As Tokyo Tech scientists report, the new phased array transmitter design overcomes common problems with CMOS technology in the 300 GHz band. Thanks to its remarkable area efficiency, low power consumption, and high data rate, the proposed transmitter can pave the way for many technical applications in the 300 GHz band, including body and cell monitoring, radar, 6G wireless communications, and include terahertz sensors.

Today, most frequencies above the 250 GHz mark remain unallocated. Accordingly, many researchers are developing 300 GHz transmitter/receivers to take advantage of the low atmospheric absorption at these frequencies, as well as the potential for very high data rates that come with it.

However, high-frequency electromagnetic waves are weakened at high speeds when traveling through vacuum. To overcome this problem, the transmitter must compensate by obtaining a larger effective radiated power. Although some interesting solutions have been proposed over the past few years, no 300 GHz-band transmitter manufactured by conventional CMOS processes has been able to simultaneously realize high output power and small chip size.

Now, a research led by Professor Kenichi Okada of Tokyo Institute of Technology (Tokyo Tech) and NTT Corporation (Headquarters: Chiyoda-ku, Tokyo; President and CEO: Akira Shimada; “NTT”) The team recently developed the 300 GHz band. A transmitter that solves these problems through several key innovations. Their work will be presented at the 2024 IEEE International Solid State Circuits Conference (ISSCC).

The proposed solution is a phased array transmitter consisting of 64 radiating elements, arranged in 16 integrated circuits with four antennas. Since the elements are arranged in three dimensions by stacking printed circuit boards (PCBs), this transmitter supports 2D beam steering. Simply put, the transmitted power can be aimed vertically and horizontally, allowing for fast beam steering and efficient tracking of receivers. In particular, the antennas used are Vivaldi antennas, which can be implemented directly on-chip and have a suitable shape and emission profile for high frequencies.

An important feature of the proposed transmitter is its power amplifier (PA)-end architecture. By placing the amplification stage before the antenna, the system only needs to amplify signals that have already been conditioned and processed. This leads to higher efficiency and better amplifier performance.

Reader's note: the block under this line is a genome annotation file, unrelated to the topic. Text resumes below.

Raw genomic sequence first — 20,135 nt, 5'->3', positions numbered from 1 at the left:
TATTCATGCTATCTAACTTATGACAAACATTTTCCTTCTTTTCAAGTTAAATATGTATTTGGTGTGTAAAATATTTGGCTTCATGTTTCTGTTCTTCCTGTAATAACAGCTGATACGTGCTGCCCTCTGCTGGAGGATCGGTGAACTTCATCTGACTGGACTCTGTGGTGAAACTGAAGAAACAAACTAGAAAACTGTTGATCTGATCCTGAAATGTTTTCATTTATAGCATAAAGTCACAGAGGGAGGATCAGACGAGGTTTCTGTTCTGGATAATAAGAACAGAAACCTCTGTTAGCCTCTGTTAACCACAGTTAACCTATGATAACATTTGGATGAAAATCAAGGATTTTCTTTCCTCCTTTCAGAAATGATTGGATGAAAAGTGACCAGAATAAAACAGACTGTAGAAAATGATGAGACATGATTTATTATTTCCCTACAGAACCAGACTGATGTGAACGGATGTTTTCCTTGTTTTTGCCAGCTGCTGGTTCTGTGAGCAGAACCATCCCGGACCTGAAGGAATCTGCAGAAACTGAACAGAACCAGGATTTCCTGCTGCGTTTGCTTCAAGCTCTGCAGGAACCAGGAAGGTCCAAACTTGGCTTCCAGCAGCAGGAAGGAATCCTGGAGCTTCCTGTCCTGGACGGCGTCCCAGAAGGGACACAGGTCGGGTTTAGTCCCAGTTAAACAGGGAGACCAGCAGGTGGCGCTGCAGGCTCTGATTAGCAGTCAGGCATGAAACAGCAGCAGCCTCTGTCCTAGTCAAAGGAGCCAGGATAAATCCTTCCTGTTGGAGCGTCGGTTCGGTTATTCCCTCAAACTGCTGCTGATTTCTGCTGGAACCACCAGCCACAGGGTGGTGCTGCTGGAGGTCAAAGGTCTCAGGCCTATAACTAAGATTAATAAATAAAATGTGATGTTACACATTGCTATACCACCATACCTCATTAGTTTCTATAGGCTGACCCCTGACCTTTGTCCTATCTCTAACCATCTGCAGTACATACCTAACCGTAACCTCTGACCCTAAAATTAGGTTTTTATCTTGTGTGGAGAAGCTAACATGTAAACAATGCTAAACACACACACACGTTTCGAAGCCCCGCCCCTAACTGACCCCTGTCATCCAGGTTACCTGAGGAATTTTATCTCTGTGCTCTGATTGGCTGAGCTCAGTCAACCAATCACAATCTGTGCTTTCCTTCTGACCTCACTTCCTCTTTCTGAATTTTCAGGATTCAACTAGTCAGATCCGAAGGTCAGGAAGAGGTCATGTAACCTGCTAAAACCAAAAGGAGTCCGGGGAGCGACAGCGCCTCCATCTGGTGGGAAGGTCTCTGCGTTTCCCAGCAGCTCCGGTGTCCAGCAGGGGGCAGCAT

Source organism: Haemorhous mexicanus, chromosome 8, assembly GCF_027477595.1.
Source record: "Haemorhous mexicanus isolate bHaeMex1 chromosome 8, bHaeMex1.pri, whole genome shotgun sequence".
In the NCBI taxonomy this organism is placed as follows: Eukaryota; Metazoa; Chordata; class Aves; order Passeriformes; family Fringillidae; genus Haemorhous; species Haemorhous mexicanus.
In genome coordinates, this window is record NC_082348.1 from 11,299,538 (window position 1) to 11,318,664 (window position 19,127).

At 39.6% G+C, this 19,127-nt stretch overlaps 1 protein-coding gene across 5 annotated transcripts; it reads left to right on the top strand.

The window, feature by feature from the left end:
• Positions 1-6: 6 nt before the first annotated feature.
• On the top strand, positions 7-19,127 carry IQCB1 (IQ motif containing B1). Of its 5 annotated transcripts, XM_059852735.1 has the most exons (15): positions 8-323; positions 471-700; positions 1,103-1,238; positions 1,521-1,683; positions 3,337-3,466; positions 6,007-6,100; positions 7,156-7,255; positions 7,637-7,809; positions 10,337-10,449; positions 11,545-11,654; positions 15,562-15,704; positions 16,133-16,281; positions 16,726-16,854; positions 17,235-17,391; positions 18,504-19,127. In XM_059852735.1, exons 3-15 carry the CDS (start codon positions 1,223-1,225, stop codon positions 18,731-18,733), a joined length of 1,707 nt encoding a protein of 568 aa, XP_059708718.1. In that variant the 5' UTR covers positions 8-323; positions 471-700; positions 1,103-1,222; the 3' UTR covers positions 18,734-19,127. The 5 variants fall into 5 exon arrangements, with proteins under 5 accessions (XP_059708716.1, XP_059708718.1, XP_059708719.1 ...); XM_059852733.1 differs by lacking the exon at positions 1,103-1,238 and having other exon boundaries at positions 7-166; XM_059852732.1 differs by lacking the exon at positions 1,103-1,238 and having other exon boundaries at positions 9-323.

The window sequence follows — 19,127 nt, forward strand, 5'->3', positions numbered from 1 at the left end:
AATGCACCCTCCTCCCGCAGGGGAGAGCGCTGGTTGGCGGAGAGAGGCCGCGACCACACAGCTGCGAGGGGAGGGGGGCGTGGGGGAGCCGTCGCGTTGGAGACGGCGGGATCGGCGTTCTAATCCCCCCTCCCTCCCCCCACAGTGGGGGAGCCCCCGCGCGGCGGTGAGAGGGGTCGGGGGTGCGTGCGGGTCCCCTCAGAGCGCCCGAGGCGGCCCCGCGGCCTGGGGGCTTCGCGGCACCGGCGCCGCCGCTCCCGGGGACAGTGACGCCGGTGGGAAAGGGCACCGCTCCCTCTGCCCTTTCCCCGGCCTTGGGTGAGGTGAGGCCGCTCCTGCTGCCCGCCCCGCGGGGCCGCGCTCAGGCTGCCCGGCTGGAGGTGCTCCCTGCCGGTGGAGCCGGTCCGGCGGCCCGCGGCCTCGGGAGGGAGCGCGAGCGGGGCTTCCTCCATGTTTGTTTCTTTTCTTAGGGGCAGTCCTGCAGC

The researchers also addressed some of the common problems that arise with conventional transistor layouts in CMOS processes, namely high gate resistance and large parasitic capacitance. They improved their configuration by adding additional drainage channels and vias and by changing the geometry and element between the metal layers. “Compared to standard transistor layouts, parasitic resistance and capacitance are all reduced in the proposed transistor layout,” remarked Professor Okada. “As a result, the transistor gain corner frequency, which is the point where the transistor’s amplification begins to decrease at higher frequencies, was increased from 250 to 300 GHz.”

On top of these innovations, the team designed and implemented a multistage 300 GHz power amplifier for use with each antenna. Thanks to the excellent impedance matching between the stages, the amplifiers showed excellent performance, as Prof. Okada highlighted: “The proposed power amplifiers achieved a gain of more than 20 dB from 237 to 267 GHz, a sharp cutoff with frequency. – turn off unwanted signals.” The proposed amplifier also achieves a noise figure of 15 dB which was evaluated by a noise measurement system in the 300-GHz band.

The researchers tested their design through both simulations and experiments, with very promising results. Notably, the proposed transmitter achieved a data rate of 108 Gb/s in on-PCB probe measurements, which is significantly higher than other state-of-the-art 300 GHz-band transmitters.

Additionally, the transmitter exhibited low power consumption as well as remarkable areal efficiency compared to other CMOS-based designs, highlighting the potential for small and power-constrained applications. Some notable use cases are sixth-generation (6G) wireless communications, high-resolution terahertz sensors, and human body and cell monitoring.